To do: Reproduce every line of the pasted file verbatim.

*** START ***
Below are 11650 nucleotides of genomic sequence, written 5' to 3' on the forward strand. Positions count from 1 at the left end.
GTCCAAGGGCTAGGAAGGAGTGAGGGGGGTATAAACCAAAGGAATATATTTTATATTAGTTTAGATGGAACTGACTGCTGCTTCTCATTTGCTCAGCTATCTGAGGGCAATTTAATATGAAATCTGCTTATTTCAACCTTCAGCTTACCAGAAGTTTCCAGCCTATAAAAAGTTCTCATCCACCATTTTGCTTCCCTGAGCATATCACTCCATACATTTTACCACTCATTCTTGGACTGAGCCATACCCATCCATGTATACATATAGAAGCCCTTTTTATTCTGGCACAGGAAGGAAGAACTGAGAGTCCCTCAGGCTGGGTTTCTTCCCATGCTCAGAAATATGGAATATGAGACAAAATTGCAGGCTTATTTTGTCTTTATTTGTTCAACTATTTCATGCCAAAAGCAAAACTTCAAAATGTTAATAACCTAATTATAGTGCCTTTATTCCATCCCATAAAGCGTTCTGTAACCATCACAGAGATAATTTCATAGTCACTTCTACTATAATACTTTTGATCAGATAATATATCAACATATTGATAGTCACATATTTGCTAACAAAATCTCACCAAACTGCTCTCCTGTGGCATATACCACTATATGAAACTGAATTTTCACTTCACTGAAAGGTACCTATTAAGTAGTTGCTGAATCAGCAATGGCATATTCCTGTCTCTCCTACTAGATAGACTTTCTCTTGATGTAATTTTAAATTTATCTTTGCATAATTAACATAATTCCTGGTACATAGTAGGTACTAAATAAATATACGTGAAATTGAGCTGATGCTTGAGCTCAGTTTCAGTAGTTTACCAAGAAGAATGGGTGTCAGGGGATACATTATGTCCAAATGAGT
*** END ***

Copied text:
Below are 11650 nucleotides of genomic sequence, written 5' to 3' on the forward strand. Positions count from 1 at the left end.
GTCCAAGGGCTAGGAAGGAGTGAGGGGGGTATAAACCAAAGGAATATATTTTATATTAGTTTAGATGGAACTGACTGCTGCTTCTCATTTGCTCAGCTATCTGAGGGCAATTTAATATGAAATCTGCTTATTTCAACCTTCAGCTTACCAGAAGTTTCCAGCCTATAAAAAGTTCTCATCCACCATTTTGCTTCCCTGAGCATATCACTCCATACATTTTACCACTCATTCTTGGACTGAGCCATACCCATCCATGTATACATATAGAAGCCCTTTTTATTCTGGCACAGGAAGGAAGAACTGAGAGTCCCTCAGGCTGGGTTTCTTCCCATGCTCAGAAATATGGAATATGAGACAAAATTGCAGGCTTATTTTGTCTTTATTTGTTCAACTATTTCATGCCAAAAGCAAAACTTCAAAATGTTAATAACCTAATTATAGTGCCTTTATTCCATCCCATAAAGCGTTCTGTAACCATCACAGAGATAATTTCATAGTCACTTCTACTATAATACTTTTGATCAGATAATATATCAACATATTGATAGTCACATATTTGCTAACAAAATCTCACCAAACTGCTCTCCTGTGGCATATACCACTATATGAAACTGAATTTTCACTTCACTGAAAGGTACCTATTAAGTAGTTGCTGAATCAGCAATGGCATATTCCTGTCTCTCCTACTAGATAGACTTTCTCTTGATGTAATTTTAAATTTATCTTTGCATAATTAACATAATTCCTGGTACATAGTAGGTACTAAATAAATATACGTGAAATTGAGCTGATGCTTGAGCTCAGTTTCAGTAGTTTACCAAGAAGAATGGGTGTCAGGGGATACATTATGTCCAAATGAGT